And so for "Traditions" reasons, lil brother gets a nice pair of boards from older brother, to which he ads the Cypher in November 1913.

Lets not underestimate the power of tradition, and the fact that these were at the time expensive items, not cheap machine embroidered patches.

Anyone think that likely? Unlikely?

All the best

Chris

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Chris,

I don't think that such boards were made without some sort of backing, whose main purpose is to give some foundation to the loops which are more or less tacked together. The reason you do not see the backing in so many photos is that, particularly, on this pattern of officer's cords, the backing was very small and came nowhere near the edge of the board. I submit to you another high officer board of the same style with the type of backing that I am referring to. As you can see, this type of backing would never have been seen from the top. Perhaps, in your case, (and given the holes in the retaining straps, the backing was so badly eaten, as to have been removed. Your retaining straps do look somewhat resewn. I have lightened up the piece somewhat as it is black and hard to see, but I think you will see what I am alluding to. This board is 15cm long and only has an ?skulapstab and one pip.

Chip

Edited by Chip

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:rolleyes::speechless::rolleyes::speechless::rolleyes::lol:

I would like to advance the following theory....

12cm long shoulder boards... it says to me that they were made to have 2 pips and a crown on them. Short boards with 2 pips and a crown looks as squeezed in as John Candy in a pair of bicycle shorts.

In fact, these long boards with just a crown would have fitted very well to Gustav Schoch who commanded the regt from October 1905 to October 1908....

Does anyone remember hand me downs? My brother got my school blazer when I moved on because it was in great shape and the parents did not want to buy another one for nothing... a "Financial hand me down"...

Then there are tradition hand me downs... the samurai sword passed on in the family, a guy in my company wearing his fathers badges (he served in the same regt 20 years earlier)... little neat tradition things.. a "Tradition hand me down"...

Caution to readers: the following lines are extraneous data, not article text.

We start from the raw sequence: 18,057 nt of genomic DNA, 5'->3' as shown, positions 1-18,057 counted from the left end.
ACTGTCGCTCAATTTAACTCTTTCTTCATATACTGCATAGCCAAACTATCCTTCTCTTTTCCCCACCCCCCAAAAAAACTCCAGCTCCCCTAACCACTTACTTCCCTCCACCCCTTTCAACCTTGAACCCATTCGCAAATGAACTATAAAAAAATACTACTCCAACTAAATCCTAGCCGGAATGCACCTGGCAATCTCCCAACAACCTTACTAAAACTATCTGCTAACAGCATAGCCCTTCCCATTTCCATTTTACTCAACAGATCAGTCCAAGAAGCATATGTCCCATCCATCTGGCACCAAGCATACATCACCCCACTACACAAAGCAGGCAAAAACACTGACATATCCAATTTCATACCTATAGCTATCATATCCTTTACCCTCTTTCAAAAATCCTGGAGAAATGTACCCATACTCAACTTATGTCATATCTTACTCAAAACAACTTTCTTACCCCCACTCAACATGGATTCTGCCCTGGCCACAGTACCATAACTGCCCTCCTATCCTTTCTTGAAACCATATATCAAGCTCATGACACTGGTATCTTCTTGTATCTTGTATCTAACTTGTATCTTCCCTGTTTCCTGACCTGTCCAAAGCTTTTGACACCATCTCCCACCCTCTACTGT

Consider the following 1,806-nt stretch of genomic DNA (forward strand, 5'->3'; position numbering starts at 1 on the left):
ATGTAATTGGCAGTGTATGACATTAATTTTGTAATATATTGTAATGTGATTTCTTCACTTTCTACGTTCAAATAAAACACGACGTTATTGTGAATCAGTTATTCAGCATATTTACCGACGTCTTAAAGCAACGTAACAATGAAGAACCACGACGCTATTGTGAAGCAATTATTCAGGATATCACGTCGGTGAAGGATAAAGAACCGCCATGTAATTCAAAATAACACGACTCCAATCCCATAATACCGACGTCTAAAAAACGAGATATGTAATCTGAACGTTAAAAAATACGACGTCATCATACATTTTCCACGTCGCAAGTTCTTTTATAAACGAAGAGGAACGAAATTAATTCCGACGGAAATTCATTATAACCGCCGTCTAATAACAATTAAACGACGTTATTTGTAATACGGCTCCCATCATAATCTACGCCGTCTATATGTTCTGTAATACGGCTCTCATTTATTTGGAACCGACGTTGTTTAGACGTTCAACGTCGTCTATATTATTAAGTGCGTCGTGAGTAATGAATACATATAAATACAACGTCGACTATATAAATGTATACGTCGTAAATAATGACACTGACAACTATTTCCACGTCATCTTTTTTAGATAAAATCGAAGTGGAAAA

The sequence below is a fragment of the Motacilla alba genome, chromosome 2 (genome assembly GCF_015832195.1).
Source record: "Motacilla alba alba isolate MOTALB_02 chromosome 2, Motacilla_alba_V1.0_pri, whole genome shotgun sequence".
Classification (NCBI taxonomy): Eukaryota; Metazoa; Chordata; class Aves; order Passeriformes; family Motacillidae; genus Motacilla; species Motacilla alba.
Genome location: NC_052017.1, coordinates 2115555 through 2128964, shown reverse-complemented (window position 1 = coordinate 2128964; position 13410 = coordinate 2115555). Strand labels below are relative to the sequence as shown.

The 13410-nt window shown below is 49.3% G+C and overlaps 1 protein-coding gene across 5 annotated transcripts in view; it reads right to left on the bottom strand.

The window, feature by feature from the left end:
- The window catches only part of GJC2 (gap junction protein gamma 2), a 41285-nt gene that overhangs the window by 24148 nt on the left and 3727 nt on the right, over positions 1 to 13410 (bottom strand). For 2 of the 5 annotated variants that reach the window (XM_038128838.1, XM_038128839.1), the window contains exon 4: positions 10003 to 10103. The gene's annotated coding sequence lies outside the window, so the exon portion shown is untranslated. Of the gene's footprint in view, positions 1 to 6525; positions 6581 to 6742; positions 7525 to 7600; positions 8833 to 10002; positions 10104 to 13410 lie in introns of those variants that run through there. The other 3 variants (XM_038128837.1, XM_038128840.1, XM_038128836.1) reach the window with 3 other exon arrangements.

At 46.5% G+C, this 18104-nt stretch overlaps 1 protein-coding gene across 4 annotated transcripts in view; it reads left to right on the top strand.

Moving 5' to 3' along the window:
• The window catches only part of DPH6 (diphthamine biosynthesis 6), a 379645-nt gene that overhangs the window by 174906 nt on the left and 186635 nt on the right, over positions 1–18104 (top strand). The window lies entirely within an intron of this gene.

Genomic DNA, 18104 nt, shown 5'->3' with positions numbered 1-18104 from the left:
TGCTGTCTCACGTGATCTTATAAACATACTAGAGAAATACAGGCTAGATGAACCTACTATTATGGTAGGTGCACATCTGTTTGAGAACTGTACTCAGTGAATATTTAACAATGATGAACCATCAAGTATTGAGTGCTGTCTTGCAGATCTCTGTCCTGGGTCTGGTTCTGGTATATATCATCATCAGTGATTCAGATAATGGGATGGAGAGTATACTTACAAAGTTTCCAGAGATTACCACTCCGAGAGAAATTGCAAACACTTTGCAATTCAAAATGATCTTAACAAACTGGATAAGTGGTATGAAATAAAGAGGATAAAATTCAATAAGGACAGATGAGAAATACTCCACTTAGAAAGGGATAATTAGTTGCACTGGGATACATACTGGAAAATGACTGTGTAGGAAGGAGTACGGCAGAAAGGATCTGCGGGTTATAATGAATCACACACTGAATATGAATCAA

So... and this requires a bit of imagination... when little brother Emil Schoch takes over big brothers old job in April 1912 commanding the old regt, while sipping sherry at the family sunday lunch, old Gustav says.."Lil brother, you are continuing the tradition, as a symbol of honour let me present you with the shoulder boards I wore...."

And lil brother Emil, the family tight fist thinks "Great! costs almost EUR100 for a pair of these at the tailor, and they are so much better than the flatter ones they churn out today"...

And so for "Traditions" reasons, lil brother gets a nice pair of boards from older brother, to which he ads the Cypher in November 1913.

Lets not underestimate the power of tradition, and the fact that these were at the time expensive items, not cheap machine embroidered patches.

Anyone think that likely? Unlikely?

All the best

Chris

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I dunno, I am also a born sceptic, but I don't get an automatic negative buzz with these.

What do you find so unrealistic about my idea? It came to me in a dream last night :-)

Seems to be far from an impossible solution?

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Chris,

Don't get me wrong here. I am not saying that the boards are put together. All I mean to say is that the backing is missing and that by 1913, you would only see such boards being worn on dress occasions and more likely than not, by elderly retirees.